Quick facts on fibre
- Fibre is a type of carbohydrate that the body cannot break down and so it passes through our gut into our large intestine (or colon). It is found naturally in plant foods like wholegrains, beans, nuts, fruit and vegetables and is sometimes added to foods or drinks.
- Fibre helps to keep our digestive system healthy and helps to prevent constipation.
- A high fibre diet may help to reduce our risk of heart disease and stroke, type 2 diabetes and colorectal (bowel) cancer.
- There are many different kinds of fibre, and they have different effects on our body. Some types influence how quickly food moves through our gut, adding bulk to stools and ‘keeping you regular’, some can impact our blood cholesterol and how quickly we absorb sugar from foods and drinks, and some can influence the types and amounts of bacteria in our gut.
- Research shows that the bacteria and other micro-organisms in our gut may be important for health, although there is still a lot we do not know. Fibre found in foods like wheat, oats, beans, pulses, fruit and vegetables such as garlic and onions provide ‘food’ for ‘good’ gut bacteria, allowing them to grow in number and produce substances that are thought to have beneficial effects on health.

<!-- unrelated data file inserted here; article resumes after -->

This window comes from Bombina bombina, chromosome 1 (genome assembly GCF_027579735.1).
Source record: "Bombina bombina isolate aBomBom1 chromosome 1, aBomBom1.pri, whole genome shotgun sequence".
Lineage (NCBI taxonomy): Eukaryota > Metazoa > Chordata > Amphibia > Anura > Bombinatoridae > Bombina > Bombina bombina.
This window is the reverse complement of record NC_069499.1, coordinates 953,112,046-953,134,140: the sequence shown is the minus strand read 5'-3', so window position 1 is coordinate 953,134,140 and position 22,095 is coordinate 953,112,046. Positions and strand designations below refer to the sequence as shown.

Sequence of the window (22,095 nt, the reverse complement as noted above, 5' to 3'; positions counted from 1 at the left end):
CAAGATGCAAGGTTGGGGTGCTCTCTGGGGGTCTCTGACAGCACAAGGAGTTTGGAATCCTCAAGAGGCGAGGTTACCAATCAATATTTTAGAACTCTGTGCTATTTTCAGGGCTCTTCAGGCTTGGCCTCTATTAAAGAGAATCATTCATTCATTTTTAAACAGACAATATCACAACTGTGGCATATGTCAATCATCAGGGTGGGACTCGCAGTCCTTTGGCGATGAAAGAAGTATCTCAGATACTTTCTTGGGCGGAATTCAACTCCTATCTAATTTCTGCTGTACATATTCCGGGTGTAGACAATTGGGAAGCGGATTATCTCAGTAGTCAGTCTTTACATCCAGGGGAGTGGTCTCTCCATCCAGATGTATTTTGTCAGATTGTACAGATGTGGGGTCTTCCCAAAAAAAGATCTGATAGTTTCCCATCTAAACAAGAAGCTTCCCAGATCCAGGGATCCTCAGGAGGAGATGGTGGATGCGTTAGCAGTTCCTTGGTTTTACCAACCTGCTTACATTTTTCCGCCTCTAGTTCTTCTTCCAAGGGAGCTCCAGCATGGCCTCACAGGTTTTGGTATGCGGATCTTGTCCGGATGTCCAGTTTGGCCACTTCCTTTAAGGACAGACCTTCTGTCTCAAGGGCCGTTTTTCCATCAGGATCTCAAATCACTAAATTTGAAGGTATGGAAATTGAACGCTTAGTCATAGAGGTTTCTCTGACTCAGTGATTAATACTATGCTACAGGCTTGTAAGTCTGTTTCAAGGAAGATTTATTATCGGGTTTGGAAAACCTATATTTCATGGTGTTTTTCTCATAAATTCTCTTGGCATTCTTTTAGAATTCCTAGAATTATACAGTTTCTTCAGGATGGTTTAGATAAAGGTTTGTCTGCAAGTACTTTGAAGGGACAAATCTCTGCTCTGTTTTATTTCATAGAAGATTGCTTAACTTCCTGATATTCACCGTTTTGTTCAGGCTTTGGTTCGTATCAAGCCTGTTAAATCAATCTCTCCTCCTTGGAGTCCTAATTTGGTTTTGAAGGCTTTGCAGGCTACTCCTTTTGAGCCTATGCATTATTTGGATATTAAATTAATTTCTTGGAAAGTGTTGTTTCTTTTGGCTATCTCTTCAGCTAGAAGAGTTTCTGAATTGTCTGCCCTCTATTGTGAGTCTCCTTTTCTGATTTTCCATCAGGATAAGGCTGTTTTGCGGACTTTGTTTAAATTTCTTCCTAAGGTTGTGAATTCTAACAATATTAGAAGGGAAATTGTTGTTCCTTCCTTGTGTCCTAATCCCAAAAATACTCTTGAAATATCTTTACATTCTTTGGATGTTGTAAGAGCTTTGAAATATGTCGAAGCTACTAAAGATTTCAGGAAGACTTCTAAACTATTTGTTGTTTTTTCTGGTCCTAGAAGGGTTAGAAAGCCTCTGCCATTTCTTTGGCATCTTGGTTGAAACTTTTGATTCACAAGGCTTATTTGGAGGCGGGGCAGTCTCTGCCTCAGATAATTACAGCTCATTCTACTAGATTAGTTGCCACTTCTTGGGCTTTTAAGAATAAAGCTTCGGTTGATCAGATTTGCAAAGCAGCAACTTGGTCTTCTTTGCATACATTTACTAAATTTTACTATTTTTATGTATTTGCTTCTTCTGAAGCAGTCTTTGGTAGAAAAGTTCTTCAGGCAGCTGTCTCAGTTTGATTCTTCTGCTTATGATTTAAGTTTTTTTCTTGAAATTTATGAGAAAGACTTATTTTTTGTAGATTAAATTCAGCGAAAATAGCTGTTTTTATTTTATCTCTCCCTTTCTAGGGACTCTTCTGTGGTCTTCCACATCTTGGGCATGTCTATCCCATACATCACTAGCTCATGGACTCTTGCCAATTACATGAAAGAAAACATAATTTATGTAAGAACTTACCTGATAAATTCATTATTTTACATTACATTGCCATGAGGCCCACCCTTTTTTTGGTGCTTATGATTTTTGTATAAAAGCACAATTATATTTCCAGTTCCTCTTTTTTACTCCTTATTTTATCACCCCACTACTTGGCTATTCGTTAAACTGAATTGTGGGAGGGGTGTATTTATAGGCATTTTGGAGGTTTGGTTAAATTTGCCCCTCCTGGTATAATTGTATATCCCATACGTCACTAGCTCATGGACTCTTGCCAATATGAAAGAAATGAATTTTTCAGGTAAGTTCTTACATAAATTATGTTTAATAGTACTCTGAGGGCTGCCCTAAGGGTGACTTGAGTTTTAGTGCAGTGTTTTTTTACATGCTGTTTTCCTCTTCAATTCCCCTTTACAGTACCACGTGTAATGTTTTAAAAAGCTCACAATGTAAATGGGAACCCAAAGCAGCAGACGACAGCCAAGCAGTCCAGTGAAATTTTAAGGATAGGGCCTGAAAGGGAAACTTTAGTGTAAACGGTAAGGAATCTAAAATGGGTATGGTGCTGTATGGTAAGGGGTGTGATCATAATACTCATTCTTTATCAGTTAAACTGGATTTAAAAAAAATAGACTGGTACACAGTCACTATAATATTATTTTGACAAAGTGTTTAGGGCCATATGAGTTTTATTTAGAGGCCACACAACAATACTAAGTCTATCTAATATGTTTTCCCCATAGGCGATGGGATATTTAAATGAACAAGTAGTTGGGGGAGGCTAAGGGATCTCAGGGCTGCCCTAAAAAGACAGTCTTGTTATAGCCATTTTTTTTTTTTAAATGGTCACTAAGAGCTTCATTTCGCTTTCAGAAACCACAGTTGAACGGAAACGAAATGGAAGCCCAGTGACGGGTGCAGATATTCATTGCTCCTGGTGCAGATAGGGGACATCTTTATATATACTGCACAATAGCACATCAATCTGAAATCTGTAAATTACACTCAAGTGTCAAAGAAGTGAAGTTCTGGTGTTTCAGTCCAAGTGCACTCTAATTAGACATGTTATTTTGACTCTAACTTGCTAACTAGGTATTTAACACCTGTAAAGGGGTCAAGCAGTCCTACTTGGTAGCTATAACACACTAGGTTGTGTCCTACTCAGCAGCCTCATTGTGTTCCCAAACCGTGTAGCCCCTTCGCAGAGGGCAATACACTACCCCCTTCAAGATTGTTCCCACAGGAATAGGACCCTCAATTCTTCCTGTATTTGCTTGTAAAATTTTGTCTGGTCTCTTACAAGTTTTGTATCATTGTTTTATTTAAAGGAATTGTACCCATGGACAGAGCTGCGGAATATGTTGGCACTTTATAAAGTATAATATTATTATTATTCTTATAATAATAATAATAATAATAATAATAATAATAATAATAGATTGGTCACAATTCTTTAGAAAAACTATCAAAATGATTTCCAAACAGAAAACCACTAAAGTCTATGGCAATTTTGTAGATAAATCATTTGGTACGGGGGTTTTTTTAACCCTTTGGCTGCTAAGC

- It is recommended that adults get 30g of fibre a day, but, on average, we eat much less than this – about 20g a day. Many children over the age of 2 years also need to increase the amount of fibre in their diet, although their recommended intakes are lower than for adults.
- To get enough fibre in our diets it is important to include a variety of fibre-providing foods regularly, such as wholemeal bread, wholegrain breakfast cereals, brown pasta or rice, fruit, vegetables, peas, beans, nuts, seeds and potatoes with skins.
- If you need to increase your fibre intake, it is a good idea to do it gradually to avoid gut issues like bloating and gas. For gut health, it is also important to drink plenty of fluids (around 6-8 glasses per day for adults) and to be physically active.
Easy changes you can make to your diet to increase your fibre intake.
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Please note that advice provided on our website about nutrition and health is general in nature. We do not provide any personal advice on prevention, treatment and management for patients or their family members.